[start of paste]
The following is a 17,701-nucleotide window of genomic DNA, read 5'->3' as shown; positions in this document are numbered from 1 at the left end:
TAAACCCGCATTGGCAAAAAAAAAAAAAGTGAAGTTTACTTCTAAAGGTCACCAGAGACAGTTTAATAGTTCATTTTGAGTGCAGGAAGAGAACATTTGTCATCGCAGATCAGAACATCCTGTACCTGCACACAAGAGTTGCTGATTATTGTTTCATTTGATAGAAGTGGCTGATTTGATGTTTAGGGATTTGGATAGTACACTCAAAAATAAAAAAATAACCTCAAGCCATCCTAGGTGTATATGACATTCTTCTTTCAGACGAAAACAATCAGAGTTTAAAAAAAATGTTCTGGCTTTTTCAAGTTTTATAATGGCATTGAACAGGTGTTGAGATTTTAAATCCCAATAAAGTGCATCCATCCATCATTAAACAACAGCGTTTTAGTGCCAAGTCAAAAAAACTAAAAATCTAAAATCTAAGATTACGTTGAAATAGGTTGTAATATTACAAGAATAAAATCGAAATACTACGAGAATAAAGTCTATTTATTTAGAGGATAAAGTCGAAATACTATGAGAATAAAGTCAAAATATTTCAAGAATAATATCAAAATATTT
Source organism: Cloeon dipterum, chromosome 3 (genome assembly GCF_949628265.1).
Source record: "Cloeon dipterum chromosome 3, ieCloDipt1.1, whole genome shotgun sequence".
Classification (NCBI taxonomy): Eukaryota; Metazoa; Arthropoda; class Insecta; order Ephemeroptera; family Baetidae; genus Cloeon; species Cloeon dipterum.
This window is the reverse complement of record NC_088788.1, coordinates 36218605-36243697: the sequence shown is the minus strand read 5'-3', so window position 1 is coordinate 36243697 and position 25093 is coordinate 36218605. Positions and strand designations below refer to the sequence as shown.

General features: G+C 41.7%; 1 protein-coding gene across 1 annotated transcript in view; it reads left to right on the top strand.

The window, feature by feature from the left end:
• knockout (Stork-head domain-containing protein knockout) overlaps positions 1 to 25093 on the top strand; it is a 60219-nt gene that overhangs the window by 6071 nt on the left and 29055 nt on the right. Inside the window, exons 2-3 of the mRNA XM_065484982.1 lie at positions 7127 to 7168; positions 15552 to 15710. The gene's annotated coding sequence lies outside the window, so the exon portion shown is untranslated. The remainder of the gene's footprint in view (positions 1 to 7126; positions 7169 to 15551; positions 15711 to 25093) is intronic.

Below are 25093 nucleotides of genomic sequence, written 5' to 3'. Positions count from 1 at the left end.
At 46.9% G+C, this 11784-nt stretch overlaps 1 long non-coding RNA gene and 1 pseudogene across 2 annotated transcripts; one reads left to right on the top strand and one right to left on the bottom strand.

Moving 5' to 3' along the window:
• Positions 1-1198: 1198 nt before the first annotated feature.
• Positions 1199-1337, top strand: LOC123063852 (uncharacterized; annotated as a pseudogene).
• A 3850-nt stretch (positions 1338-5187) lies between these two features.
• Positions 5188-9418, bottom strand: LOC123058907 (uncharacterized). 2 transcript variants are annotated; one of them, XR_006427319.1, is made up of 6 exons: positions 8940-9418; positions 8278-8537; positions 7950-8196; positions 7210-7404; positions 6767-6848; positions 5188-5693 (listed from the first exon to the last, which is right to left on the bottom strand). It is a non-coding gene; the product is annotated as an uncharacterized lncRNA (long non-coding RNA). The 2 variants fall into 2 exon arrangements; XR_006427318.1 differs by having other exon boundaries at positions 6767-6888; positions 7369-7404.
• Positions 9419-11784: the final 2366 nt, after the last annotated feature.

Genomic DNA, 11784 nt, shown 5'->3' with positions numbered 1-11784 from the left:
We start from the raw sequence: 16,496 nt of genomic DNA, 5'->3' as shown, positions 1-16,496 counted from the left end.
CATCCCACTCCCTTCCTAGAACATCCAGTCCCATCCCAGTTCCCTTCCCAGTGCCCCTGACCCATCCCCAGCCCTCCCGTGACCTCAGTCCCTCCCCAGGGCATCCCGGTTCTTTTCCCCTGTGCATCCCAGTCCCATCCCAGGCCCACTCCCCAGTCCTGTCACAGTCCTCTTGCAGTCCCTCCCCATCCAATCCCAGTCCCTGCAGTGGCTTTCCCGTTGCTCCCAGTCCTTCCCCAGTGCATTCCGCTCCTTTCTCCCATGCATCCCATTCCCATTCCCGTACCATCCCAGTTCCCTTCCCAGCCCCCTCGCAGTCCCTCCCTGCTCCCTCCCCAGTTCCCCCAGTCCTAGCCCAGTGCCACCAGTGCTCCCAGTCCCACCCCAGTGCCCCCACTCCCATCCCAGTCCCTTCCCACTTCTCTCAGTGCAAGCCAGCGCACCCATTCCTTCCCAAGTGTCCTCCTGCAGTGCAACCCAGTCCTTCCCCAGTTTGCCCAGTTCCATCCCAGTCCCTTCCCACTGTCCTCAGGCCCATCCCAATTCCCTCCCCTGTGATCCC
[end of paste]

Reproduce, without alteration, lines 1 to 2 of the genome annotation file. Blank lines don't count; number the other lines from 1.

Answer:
The following is a 17,701-nucleotide window of genomic DNA, read 5'->3' as shown; positions in this document are numbered from 1 at the left end:
TAAACCCGCATTGGCAAAAAAAAAAAAAGTGAAGTTTACTTCTAAAGGTCACCAGAGACAGTTTAATAGTTCATTTTGAGTGCAGGAAGAGAACATTTGTCATCGCAGATCAGAACATCCTGTACCTGCACACAAGAGTTGCTGATTATTGTTTCATTTGATAGAAGTGGCTGATTTGATGTTTAGGGATTTGGATAGTACACTCAAAAATAAAAAAATAACCTCAAGCCATCCTAGGTGTATATGACATTCTTCTTTCAGACGAAAACAATCAGAGTTTAAAAAAAATGTTCTGGCTTTTTCAAGTTTTATAATGGCATTGAACAGGTGTTGAGATTTTAAATCCCAATAAAGTGCATCCATCCATCATTAAACAACAGCGTTTTAGTGCCAAGTCAAAAAAACTAAAAATCTAAAATCTAAGATTACGTTGAAATAGGTTGTAATATTACAAGAATAAAATCGAAATACTACGAGAATAAAGTCTATTTATTTAGAGGATAAAGTCGAAATACTATGAGAATAAAGTCAAAATATTTCAAGAATAATATCAAAATATTT